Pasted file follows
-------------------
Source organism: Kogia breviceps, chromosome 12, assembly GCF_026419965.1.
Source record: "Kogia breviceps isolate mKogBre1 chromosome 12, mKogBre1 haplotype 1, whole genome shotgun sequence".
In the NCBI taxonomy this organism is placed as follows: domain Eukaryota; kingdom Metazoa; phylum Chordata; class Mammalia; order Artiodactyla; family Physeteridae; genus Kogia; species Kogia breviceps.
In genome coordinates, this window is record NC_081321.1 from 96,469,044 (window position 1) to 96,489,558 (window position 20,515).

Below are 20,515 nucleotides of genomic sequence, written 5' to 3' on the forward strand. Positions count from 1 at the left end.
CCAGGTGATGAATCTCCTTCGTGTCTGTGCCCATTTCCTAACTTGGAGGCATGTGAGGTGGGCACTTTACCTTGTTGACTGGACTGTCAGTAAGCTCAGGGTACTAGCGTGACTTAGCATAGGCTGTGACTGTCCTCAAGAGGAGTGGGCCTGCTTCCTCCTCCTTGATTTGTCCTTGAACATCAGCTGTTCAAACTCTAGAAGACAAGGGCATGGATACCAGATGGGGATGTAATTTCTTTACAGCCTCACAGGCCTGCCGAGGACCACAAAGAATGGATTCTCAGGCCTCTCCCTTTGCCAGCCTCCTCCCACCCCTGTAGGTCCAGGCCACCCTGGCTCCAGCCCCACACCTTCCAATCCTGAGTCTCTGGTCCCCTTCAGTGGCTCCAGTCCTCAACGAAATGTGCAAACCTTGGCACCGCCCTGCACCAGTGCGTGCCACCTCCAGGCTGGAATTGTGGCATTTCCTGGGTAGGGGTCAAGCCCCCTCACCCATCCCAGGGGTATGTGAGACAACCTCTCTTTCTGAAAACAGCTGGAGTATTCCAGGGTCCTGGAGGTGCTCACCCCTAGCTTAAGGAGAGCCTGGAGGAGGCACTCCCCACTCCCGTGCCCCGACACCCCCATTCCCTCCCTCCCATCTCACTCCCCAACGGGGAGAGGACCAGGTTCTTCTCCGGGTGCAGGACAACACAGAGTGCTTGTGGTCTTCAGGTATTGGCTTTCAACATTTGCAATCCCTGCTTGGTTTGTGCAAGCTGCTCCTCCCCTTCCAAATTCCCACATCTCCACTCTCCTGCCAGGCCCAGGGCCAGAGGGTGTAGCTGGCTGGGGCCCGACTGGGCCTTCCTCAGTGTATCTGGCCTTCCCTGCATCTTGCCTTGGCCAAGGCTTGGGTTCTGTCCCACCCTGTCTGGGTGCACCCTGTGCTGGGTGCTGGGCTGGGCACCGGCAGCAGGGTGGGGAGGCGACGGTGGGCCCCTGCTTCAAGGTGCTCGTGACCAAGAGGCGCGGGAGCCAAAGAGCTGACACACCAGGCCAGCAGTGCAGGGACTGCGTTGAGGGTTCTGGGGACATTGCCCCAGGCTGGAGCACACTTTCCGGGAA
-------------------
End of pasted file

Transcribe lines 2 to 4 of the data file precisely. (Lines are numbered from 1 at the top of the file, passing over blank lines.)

Source record: "Kogia breviceps isolate mKogBre1 chromosome 12, mKogBre1 haplotype 1, whole genome shotgun sequence".
In the NCBI taxonomy this organism is placed as follows: domain Eukaryota; kingdom Metazoa; phylum Chordata; class Mammalia; order Artiodactyla; family Physeteridae; genus Kogia; species Kogia breviceps.
In genome coordinates, this window is record NC_081321.1 from 96,469,044 (window position 1) to 96,489,558 (window position 20,515).